Changing the Face of the Earth
Culture, Environment, History
This is a history of the human impact upon the natural environment of the Earth. It is a compelling story, the result of many years of original research and scholarship and drawn from work in a wide range of natural and humane disciplines. It covers every kind of culture and society, ranges in time from the earliest social groupings to the present, and considers the short and long-term consequences of current trends. A key argument of the book, and one that informs its structure, is that access to energy is a crucial influence on the way in which we have used and exploited our natural surroundings. If environmental impacts of the discovery of fire were substantial, and of agriculture dramatic, the effects of industrial and technological change over the last two centuries have been revolutionary. Exponential growth in the use of fossil fuels and of the human population mean that our own activities now constitute a critical variable in environmental change. The recent history of the interaction between human kind and nature has become different from the past not only in degree but in kind: and there is a mismatch between our ability to affect and to control the natural environment.
These issues form the concluding theme of this book. `Changing the Face of the Earth' is appropriately illustrated with photographs, maps and diagrams, and contains a full annotated bibliography and an index.
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What Reviewers Are Saying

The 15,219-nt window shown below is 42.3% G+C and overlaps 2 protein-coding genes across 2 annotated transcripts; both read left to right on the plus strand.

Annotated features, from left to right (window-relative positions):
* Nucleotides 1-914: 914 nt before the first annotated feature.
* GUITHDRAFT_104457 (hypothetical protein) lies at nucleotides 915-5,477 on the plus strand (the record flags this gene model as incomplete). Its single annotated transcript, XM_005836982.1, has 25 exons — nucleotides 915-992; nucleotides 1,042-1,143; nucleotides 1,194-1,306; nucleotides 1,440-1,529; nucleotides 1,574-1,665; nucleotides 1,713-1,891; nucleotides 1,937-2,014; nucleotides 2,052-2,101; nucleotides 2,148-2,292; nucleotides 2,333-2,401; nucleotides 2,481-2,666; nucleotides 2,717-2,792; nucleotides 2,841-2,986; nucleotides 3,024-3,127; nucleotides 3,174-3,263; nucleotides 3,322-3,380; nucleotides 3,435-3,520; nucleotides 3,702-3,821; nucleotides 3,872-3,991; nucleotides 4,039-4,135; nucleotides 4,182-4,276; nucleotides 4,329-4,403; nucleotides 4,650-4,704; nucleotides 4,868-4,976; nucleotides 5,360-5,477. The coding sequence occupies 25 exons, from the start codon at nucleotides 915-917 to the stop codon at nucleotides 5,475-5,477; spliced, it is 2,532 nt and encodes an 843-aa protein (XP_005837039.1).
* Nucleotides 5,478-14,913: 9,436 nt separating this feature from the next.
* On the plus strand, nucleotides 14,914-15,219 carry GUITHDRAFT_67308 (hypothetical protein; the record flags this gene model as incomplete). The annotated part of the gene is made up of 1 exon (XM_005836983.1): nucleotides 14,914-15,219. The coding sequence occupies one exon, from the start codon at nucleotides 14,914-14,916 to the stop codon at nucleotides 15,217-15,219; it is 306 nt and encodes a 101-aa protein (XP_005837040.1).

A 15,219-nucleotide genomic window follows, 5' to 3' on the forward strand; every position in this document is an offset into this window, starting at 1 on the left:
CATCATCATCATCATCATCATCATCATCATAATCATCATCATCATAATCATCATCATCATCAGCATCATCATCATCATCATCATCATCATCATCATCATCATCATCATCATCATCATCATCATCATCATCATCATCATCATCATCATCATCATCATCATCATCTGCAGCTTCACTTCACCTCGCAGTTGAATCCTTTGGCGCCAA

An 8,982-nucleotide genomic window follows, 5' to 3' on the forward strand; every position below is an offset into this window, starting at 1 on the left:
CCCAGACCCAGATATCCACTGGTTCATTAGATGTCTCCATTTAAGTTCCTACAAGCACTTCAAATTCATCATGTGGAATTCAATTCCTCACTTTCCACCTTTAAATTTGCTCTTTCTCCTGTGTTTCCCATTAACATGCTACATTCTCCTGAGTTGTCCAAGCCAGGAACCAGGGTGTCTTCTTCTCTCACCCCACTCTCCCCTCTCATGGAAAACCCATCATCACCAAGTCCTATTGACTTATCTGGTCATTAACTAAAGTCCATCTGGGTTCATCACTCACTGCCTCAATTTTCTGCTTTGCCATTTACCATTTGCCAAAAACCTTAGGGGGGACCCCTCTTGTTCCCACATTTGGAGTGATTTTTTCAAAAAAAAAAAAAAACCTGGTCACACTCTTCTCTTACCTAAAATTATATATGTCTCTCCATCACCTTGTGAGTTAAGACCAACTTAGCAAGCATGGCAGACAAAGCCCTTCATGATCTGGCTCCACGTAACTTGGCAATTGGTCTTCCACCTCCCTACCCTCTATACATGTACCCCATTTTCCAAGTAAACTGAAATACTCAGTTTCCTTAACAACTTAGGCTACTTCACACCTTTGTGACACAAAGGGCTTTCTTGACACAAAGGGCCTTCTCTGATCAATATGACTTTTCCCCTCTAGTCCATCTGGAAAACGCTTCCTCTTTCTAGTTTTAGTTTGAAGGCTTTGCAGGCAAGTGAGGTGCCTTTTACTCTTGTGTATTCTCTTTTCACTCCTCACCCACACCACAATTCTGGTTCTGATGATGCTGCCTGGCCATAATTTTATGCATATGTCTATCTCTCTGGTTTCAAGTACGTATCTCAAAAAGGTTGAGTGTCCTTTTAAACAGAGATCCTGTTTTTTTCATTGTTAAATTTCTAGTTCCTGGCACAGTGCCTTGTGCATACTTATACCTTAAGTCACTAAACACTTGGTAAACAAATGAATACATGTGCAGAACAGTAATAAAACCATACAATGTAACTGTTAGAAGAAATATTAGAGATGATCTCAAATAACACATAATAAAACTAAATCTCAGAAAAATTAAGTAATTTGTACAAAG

"This is a veritable tour-de-force; it covers an astonishing range of material, is superbly referenced [and] . . . It traces the human impact through time in a way that has never previously been achieved." Andrew Goudie, University of Oxford. "This is scholarship of a high order. The book should become the classic text for geographers and interested members of the public who want to know more about the tortuous relationship between human tenure, economy and the natural world." Timothy O'Riordan, Times Higher Education Supplement "This is an excellent book that I have very much enjoyed reading and found very stimulating. It is a wonderful piece of geography in the best sense. It is the sort of stuff that ought to fire up young minds and get people really interested in the changes in the environment around them and the human response to those changes. I shall certainly recommend the students taking my second year course, "Environment, Resources and Sutainable Development," to use the book and will also find it very helpful for third year students who are preparing for the general paper for their Final Examinations." Ian Douglas, Head of Geography Dept., University of Manchester. "It deserves to be very widely read and I hope will, Heineken-like, reach audiences that other books by geographers on this theme have yet to reach." Peter Haggett, Professor of Urban and Regional Geography, University of Bristol. "There is no shortage of books that cry out about the problems of our age, but they vary considerably in their approach. Easily top of the pile is Ian Simmon's Changing Face of the Earth." New Scientist "The reviewer has no criticism of theis excellent and stimlating book which ought to be of use as a source book for teaching, a text book or simply an inspiring read, for those not only in Geography but in a range of related disciplines." Geography "This is a fascinating, very readable and superb book, which should be required reading for all students who have the slightest interest in the environment and biogeography. Professor Simmons is to be congratulated on his efforts." Martin Kent, Applied Geography "Throughout the volume there is extensive use of clear, if often complex, diagrams of energy flows and ecosystem linkages, supported by tables of relative data sets which provide the supportive evidence for the clear flow of the text. The volume is a worthy single-author successor to the earlier multiple-author study which inspired it. To chart the human impacts over the globe for so long a period with such care and insight required a navigational skill of which the first professor of geography at University College London, Captain Alexander Maconochie, would have been proud." Australian Geographer